Demeter had a beautiful young daughter named Persephone, whom she loved very much, and who helped her in caring for the grain that men planted. When the seed was dropped into the ground, Persephone watched over it, and guarded it until the tiny green leaves pushed out of the dark earth. Then Demeter cared for it until the plant was grown and the grain was ripened.
One day the young goddess was playing with a number of nymphs in a beautiful meadow. Beds of violets and crocuses and other flowers were growing there, and Persephone was gathering some of the prettiest of the blossoms. Suddenly a great opening appeared in the earth at her feet, and out of this a chariot came rushing. The poor girl was seized, and placed in it, and carried swiftly away in spite of her cries.
When Demeter found that Persephone had been stolen from her, she was almost wild with grief. She lighted a torch, and mounted her chariot drawn by winged snakes, and for nine days and nine nights she searched for her daughter without stopping to eat or to drink. On the tenth day the Sun told her that Zeus had given Persephone to Hades to be his queen, and that he had taken her to the under-world. Then Demeter was very angry. She went far away from the homes of the gods, and hid herself on earth, where she mourned a long time for her daughter.
One day the goddess was sitting by the side of a well, dressed all in black, and looking like some wrinkled old woman, when four young girls came to the well to draw water They were sorry for the old woman, because she seemed so sad and lonely; and they took her home with them to their mother. They did not know, of course, that this old woman was a goddess; but they were all very kind to her, and the mother kept her to nurse her baby son. The little boy reminded the goddess so much of her own child that she grew very fond of him. She wished to make him immortal like the gods, so that he might never grow old or die; and at night, when every one else was asleep, she would lay the child in the fire to burn away the mortal part. But one night the baby’s mother was watching, and screamed aloud when she saw him in the flames. That broke the charm. But though Demeter could not make the boy immortal after that, she did cause him to grow up to be a great and good man.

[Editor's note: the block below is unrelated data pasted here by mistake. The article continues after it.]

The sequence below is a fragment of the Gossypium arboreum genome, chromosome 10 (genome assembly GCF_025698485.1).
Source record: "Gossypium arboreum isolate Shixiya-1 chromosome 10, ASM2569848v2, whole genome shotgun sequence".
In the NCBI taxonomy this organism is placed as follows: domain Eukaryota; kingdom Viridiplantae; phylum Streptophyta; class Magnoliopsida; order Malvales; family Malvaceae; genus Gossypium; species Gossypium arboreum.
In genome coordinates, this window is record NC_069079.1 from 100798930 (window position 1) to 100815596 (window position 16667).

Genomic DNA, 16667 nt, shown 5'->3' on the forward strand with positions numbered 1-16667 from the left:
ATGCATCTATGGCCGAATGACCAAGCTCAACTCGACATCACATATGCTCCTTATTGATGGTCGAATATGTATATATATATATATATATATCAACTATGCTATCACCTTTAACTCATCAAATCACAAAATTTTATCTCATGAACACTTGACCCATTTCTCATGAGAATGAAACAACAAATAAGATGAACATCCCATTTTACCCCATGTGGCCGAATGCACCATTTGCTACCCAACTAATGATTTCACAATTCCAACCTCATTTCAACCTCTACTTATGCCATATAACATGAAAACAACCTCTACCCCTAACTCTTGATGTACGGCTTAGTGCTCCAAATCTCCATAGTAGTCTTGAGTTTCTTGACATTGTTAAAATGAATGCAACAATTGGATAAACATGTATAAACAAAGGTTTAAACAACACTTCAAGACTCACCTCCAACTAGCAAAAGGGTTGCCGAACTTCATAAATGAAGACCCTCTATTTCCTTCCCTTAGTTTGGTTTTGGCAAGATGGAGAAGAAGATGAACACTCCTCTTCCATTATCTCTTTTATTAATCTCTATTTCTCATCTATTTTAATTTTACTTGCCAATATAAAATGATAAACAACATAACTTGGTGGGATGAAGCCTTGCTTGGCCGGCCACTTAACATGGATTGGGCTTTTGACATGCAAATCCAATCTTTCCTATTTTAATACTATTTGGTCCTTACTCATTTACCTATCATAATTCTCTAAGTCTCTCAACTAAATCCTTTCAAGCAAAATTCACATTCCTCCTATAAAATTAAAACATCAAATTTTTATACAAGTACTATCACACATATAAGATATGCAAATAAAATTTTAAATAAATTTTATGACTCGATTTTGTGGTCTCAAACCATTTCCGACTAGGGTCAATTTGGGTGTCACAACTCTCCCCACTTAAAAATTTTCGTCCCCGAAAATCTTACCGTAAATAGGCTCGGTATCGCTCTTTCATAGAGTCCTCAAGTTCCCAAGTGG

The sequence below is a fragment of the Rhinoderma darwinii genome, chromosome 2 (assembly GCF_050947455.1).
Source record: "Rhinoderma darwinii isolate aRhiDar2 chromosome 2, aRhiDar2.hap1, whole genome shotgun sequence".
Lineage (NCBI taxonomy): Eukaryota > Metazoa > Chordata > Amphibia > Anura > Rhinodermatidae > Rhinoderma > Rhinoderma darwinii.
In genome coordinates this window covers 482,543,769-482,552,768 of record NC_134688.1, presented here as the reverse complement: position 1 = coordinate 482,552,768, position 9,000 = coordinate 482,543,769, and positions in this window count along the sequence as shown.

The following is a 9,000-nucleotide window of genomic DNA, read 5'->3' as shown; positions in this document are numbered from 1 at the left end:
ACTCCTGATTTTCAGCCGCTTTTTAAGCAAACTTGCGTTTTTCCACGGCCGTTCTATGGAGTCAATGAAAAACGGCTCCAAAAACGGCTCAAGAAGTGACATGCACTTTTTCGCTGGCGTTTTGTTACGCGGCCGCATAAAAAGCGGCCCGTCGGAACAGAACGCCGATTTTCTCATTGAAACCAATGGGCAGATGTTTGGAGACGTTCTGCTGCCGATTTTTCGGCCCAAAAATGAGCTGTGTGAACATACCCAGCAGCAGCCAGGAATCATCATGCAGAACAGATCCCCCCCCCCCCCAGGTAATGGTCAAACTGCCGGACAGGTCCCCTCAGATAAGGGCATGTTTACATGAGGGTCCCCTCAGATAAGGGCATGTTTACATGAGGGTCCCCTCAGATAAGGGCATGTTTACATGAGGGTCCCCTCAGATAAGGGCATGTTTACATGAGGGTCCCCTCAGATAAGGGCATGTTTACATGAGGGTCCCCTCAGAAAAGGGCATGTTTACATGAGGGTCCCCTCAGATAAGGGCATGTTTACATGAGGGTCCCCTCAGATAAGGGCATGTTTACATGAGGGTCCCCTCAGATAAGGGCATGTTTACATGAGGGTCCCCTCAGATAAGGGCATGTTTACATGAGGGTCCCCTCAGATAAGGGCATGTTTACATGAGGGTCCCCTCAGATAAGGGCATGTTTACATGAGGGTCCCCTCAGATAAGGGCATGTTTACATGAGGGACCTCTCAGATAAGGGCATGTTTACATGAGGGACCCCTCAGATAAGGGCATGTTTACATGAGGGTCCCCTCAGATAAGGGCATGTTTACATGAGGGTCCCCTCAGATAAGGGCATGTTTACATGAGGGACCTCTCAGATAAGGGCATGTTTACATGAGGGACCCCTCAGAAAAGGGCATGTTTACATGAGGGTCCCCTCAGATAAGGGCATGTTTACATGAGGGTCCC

While Demeter was thus searching for her daughter, there was no one to look after the grain. The seed which was planted in the ground failed to come up; and though men plowed and plowed, nothing would grow. By and by Zeus saw that unless the gods could get Demeter to care for the grain again, the race of men would all die. So he sent the gods one after another to beg her to come back to Mount Olympus. But she refused to do so unless they would give her back her daughter.
Then Zeus sent Hermes down into the Underworld to get Persephone. But when he had returned with her they found that she had eaten part of a pomegranate, or love-apple, while she was with Hades; and so she could only be given back to her mother for part of each year.
After that, for two-thirds of the year Persephone was allowed to live with her mother in the light and air of the upper world, but the remainder of the time she was obliged to stay with Hades as queen of the under-world. The Greeks thought that when the bright springtime came it was Persephone returning to her mother, and making all the earth glad by her presence. But when the winter winds blew, and the plants and flowers died, then, they said, she had returned underground, and the earth was left dark and dreary.
The Legend and Myth about Demeter, the Earth Goddess
The Myth of Demeter, the Earth Goddess
The story of Demeter, the Earth Goddess is featured in the book entitled Greek Gods, Heroes and Men by Caroline H. Harding and Samuel B. Harding, published in 1906 by Scott, Foresman and Company.